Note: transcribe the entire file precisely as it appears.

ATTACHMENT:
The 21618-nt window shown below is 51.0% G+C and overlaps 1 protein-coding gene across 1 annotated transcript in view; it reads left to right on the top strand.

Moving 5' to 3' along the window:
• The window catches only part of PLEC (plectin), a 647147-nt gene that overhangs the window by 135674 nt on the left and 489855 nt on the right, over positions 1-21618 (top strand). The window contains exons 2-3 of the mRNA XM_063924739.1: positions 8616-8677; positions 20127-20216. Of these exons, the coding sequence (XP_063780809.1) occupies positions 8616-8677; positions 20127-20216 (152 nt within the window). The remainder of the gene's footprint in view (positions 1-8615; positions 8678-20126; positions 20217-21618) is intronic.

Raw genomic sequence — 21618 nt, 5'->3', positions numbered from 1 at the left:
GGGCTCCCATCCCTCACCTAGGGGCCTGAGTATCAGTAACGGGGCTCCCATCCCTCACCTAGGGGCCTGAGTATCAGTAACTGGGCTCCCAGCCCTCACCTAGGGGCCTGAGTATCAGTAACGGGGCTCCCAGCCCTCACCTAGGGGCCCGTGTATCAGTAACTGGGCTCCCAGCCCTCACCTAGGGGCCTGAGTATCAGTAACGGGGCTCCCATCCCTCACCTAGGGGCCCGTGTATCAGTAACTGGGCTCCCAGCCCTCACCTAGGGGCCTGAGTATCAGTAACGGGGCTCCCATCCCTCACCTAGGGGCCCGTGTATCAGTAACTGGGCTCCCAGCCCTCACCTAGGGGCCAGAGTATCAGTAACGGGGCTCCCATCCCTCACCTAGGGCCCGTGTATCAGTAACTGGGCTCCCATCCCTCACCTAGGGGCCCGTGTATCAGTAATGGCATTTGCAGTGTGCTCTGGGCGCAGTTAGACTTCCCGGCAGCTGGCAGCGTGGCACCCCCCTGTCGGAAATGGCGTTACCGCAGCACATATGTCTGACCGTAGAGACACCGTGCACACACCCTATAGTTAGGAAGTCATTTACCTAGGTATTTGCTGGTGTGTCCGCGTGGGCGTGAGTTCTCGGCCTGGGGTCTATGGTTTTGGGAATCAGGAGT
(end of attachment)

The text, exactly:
The 21618-nt window shown below is 51.0% G+C and overlaps 1 protein-coding gene across 1 annotated transcript in view; it reads left to right on the top strand.

Moving 5' to 3' along the window:
• The window catches only part of PLEC (plectin), a 647147-nt gene that overhangs the window by 135674 nt on the left and 489855 nt on the right, over positions 1-21618 (top strand). The window contains exons 2-3 of the mRNA XM_063924739.1: positions 8616-8677; positions 20127-20216. Of these exons, the coding sequence (XP_063780809.1) occupies positions 8616-8677; positions 20127-20216 (152 nt within the window). The remainder of the gene's footprint in view (positions 1-8615; positions 8678-20126; positions 20217-21618) is intronic.

Raw genomic sequence — 21618 nt, 5'->3', positions numbered from 1 at the left:
GGGCTCCCATCCCTCACCTAGGGGCCTGAGTATCAGTAACGGGGCTCCCATCCCTCACCTAGGGGCCTGAGTATCAGTAACTGGGCTCCCAGCCCTCACCTAGGGGCCTGAGTATCAGTAACGGGGCTCCCAGCCCTCACCTAGGGGCCCGTGTATCAGTAACTGGGCTCCCAGCCCTCACCTAGGGGCCTGAGTATCAGTAACGGGGCTCCCATCCCTCACCTAGGGGCCCGTGTATCAGTAACTGGGCTCCCAGCCCTCACCTAGGGGCCTGAGTATCAGTAACGGGGCTCCCATCCCTCACCTAGGGGCCCGTGTATCAGTAACTGGGCTCCCAGCCCTCACCTAGGGGCCAGAGTATCAGTAACGGGGCTCCCATCCCTCACCTAGGGCCCGTGTATCAGTAACTGGGCTCCCATCCCTCACCTAGGGGCCCGTGTATCAGTAATGGCATTTGCAGTGTGCTCTGGGCGCAGTTAGACTTCCCGGCAGCTGGCAGCGTGGCACCCCCCTGTCGGAAATGGCGTTACCGCAGCACATATGTCTGACCGTAGAGACACCGTGCACACACCCTATAGTTAGGAAGTCATTTACCTAGGTATTTGCTGGTGTGTCCGCGTGGGCGTGAGTTCTCGGCCTGGGGTCTATGGTTTTGGGAATCAGGAGT